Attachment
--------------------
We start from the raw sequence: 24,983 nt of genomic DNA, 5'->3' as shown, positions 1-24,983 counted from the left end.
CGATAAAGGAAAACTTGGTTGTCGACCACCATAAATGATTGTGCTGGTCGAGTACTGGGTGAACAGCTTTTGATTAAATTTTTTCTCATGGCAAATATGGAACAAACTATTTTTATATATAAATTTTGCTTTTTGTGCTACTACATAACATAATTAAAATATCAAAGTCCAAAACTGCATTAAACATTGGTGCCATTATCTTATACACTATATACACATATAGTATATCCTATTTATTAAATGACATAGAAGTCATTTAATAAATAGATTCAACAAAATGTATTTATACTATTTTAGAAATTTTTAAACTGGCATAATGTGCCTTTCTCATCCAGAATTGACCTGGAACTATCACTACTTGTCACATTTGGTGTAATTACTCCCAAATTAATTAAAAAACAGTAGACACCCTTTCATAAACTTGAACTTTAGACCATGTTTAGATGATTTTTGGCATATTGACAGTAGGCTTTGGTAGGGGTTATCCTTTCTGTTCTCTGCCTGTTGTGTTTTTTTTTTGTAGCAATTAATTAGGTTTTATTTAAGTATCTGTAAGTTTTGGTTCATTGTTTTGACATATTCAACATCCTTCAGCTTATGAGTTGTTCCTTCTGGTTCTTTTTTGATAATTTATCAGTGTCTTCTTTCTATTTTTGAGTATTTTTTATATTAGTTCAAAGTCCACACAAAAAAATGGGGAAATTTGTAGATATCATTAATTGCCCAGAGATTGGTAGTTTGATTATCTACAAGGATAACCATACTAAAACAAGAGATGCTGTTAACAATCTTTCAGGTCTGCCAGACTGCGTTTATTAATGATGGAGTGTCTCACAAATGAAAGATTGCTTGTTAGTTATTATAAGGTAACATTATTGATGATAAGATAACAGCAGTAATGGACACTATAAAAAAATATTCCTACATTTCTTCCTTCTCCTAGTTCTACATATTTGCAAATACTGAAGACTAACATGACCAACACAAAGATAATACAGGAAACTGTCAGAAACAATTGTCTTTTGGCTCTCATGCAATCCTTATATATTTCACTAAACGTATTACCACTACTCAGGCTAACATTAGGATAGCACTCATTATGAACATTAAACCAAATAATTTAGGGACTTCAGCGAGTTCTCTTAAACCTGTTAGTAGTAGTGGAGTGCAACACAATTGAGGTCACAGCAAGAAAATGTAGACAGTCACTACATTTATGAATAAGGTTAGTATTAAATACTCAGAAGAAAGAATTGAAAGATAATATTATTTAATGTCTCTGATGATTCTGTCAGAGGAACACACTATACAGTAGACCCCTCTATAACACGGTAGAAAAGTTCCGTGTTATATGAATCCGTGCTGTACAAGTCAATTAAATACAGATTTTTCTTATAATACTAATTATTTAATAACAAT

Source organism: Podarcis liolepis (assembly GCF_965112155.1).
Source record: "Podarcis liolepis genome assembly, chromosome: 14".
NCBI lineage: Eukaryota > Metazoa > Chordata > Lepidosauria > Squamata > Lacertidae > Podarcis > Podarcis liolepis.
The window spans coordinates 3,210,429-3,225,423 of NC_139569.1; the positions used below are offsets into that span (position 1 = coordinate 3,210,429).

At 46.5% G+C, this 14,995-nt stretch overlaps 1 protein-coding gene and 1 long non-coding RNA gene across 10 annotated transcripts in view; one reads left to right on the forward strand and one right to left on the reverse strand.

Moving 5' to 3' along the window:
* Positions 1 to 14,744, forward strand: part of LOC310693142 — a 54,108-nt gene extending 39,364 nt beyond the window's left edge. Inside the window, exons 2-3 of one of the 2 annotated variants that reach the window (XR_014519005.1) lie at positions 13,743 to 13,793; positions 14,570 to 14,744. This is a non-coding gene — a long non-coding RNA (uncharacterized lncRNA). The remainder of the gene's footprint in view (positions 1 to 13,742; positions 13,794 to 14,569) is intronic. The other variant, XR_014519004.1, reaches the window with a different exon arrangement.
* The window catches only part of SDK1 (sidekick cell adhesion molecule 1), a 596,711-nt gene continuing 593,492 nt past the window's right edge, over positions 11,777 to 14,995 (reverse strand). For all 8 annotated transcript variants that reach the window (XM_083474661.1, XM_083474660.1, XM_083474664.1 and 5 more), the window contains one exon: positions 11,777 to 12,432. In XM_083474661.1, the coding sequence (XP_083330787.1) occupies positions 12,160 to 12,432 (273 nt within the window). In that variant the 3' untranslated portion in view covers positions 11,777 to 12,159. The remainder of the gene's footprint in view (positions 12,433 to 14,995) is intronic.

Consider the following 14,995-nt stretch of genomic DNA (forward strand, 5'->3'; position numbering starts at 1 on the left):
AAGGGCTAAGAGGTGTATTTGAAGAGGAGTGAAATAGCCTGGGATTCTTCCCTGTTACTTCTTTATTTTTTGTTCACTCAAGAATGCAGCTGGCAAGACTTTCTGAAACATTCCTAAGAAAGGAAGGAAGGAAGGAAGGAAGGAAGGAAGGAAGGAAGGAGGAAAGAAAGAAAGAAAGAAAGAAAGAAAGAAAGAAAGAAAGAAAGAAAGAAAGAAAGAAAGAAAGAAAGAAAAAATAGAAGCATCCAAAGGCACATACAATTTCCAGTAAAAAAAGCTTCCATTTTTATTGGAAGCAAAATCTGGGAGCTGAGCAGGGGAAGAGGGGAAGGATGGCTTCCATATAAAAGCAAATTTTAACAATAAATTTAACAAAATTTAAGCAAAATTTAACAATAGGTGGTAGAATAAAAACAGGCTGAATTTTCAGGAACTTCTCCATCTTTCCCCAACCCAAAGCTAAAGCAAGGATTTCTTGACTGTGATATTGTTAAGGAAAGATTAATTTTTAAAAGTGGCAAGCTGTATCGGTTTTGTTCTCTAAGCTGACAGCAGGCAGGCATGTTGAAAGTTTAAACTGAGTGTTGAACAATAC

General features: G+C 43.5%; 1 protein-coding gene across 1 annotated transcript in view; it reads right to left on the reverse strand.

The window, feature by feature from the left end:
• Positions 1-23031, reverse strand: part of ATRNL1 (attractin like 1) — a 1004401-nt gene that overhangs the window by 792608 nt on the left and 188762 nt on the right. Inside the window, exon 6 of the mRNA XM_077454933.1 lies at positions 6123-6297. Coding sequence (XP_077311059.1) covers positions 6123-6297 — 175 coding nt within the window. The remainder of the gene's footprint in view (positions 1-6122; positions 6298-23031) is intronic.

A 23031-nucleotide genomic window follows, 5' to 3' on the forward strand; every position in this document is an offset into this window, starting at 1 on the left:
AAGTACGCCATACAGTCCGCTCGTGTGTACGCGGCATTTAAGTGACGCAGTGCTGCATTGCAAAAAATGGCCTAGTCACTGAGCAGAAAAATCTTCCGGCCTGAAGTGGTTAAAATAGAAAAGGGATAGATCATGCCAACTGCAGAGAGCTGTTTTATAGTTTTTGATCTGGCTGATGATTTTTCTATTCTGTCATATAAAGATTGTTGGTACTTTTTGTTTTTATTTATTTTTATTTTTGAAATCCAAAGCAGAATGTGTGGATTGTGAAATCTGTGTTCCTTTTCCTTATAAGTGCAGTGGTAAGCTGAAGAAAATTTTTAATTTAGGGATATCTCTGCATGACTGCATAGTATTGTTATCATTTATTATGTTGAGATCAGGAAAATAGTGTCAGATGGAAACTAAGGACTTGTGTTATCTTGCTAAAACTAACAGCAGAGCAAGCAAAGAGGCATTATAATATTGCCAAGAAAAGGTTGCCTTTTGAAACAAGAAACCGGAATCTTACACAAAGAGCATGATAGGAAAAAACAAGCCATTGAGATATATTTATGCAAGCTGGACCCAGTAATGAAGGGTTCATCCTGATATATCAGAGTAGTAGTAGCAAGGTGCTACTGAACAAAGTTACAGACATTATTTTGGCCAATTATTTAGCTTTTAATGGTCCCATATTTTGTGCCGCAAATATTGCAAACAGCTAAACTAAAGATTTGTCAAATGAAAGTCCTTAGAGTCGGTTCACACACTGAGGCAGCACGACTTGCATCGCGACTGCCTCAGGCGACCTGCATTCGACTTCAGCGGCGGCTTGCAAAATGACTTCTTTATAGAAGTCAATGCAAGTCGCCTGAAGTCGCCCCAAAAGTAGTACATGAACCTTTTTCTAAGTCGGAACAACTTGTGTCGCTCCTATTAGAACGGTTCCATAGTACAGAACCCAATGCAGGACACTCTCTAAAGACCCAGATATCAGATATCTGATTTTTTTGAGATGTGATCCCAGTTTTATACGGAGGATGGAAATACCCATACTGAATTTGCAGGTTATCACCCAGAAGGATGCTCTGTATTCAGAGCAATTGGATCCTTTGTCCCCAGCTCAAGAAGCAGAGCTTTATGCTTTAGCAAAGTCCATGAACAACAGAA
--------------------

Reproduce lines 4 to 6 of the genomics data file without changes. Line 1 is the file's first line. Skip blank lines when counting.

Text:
Source record: "Podarcis liolepis genome assembly, chromosome: 14".
NCBI lineage: Eukaryota > Metazoa > Chordata > Lepidosauria > Squamata > Lacertidae > Podarcis > Podarcis liolepis.
The window spans coordinates 3,210,429-3,225,423 of NC_139569.1; the positions used below are offsets into that span (position 1 = coordinate 3,210,429).